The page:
n.a file of records considered more likely to be important because it is larger than usualHindus, Hammett, and Hobson 1980, 15Thus, in our case the systematic sample should be separate from the cases appealed to the Supreme Judicial Court and the “fat” files.Roberts 1987, 72–73The arguments favoring the fat file theory are not at all elusive, but neither is the fact that fat files are often fat with trivia.Bradsher 1988, 109Besides the review of case files identified by sampling, the task force also reviewed multi-sectioned case files to test the “fat file” hypothesis put forth in the Massachusetts Superior Court cases appraisal. This hypothesis suggested that the likelihood of case files having archival value increased with their size.Kenney 1990, 706The “fat file theory” was supported by their findings. Large files generally were considered more valuable than thin ones (61.8 percent of large files were found to have research value).Cook 1991b, 42–43NARA archivists compared fat files to thin files, and judged both against a random sample of the entire population. They assessed the contents of the fat, thin and sample groupings file by file in terms of high, medium, low and no archival value, as well as including factors concerning the variety of correspondence, level and significance of decision-making, gravity of case or offence and number of offices involved. The results are a conclusive demonstration of the value of the “fat file” approach in isolating the most important files, according to the above criteria.Bearman 1995, 399Another approach to the selection of records extends the concepts developed in the FBI appraisal project and the familiar “fat file” theory to the sampling of records series.Lyle 2004, 8An additional method of sampling is also available. This involves combining the various forms of sampling to provide for an amplified result. For example, knowing that exceptional sample provides a representative sample, an archivist might use a systematic skimming of “fat” files to also include records of particular high value.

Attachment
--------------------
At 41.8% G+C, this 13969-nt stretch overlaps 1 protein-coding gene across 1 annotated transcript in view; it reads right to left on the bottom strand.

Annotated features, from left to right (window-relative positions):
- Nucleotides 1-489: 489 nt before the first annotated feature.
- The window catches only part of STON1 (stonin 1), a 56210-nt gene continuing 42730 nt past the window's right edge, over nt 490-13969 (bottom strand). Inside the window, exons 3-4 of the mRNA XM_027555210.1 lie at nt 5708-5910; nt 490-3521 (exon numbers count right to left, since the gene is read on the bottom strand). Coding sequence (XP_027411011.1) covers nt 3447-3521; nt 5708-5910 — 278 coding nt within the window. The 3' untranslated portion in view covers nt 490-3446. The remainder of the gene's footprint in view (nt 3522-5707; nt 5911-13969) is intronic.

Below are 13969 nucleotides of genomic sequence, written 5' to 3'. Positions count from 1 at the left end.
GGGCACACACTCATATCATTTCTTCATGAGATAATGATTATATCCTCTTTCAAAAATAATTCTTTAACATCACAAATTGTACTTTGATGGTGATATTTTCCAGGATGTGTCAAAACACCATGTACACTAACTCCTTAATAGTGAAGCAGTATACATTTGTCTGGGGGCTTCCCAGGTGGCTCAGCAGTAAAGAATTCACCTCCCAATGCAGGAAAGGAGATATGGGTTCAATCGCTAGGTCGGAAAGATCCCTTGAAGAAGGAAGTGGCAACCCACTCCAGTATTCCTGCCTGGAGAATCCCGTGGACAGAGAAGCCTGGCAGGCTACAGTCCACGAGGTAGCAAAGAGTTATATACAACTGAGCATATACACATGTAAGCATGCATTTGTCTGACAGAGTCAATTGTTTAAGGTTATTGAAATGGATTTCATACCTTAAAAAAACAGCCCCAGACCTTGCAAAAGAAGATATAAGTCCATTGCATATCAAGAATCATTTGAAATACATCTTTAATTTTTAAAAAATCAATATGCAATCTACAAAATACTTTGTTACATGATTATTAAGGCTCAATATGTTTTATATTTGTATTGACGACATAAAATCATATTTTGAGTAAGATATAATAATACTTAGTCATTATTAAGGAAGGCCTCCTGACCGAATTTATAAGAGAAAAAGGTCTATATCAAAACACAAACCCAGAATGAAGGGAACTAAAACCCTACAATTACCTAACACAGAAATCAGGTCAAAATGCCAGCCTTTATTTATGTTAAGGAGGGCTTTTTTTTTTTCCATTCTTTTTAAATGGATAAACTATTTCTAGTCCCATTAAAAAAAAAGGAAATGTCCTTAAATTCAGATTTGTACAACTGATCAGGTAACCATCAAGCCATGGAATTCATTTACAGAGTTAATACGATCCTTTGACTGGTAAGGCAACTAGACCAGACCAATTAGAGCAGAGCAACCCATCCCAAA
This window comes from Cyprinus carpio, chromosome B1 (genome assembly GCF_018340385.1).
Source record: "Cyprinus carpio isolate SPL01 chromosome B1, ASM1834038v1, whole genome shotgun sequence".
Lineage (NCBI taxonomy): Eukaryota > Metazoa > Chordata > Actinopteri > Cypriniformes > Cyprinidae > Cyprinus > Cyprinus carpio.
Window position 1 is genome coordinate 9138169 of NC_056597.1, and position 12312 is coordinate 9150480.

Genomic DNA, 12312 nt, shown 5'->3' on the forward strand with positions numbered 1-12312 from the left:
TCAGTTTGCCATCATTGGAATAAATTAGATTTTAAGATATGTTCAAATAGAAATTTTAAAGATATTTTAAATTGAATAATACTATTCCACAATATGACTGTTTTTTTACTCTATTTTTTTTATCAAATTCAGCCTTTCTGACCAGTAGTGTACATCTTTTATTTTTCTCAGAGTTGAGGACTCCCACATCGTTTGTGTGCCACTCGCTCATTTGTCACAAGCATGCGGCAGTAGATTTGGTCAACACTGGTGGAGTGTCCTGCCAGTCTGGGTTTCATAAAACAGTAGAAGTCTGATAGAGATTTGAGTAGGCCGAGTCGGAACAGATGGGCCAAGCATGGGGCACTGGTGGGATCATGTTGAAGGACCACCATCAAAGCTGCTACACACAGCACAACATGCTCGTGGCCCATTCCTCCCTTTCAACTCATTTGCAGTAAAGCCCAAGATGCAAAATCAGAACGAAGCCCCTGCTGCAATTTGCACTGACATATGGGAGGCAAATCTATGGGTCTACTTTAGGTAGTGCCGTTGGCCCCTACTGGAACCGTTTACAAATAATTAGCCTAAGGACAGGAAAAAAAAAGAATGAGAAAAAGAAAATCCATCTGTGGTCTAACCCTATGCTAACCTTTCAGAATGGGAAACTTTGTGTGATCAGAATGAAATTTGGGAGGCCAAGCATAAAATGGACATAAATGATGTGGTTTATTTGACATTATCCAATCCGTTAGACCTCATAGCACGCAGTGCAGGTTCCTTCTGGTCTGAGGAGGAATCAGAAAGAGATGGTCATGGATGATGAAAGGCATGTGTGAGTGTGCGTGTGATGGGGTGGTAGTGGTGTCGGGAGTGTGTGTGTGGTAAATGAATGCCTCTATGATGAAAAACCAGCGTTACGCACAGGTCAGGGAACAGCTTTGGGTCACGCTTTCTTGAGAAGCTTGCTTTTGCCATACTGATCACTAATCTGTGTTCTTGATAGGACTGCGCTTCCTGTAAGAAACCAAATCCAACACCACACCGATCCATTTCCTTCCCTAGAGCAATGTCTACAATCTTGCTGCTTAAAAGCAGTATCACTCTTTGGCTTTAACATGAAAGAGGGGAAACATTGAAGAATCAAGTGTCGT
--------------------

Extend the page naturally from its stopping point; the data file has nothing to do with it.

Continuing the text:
The concept that “fat files” might be more important than smaller files, along with the term itself, probably began with the work Michael Stephen Hindus and his colleagues did appraising and sampling the files of the Massachusetts Superior Court in the 1970s. The idea behind this concept is that files become larger when they represent more contentious, more complicated, and, thus, more important and historical issues. However, some archivists question the validity of this concept. There is no set term for the concept of the importance of the fat file, so archivists use various terms, such as “fat file hypothesis,” “fat file method,” and “fat file theory.” Although this term was created with the concept of paper records in mind, it also works conceptually with digital records.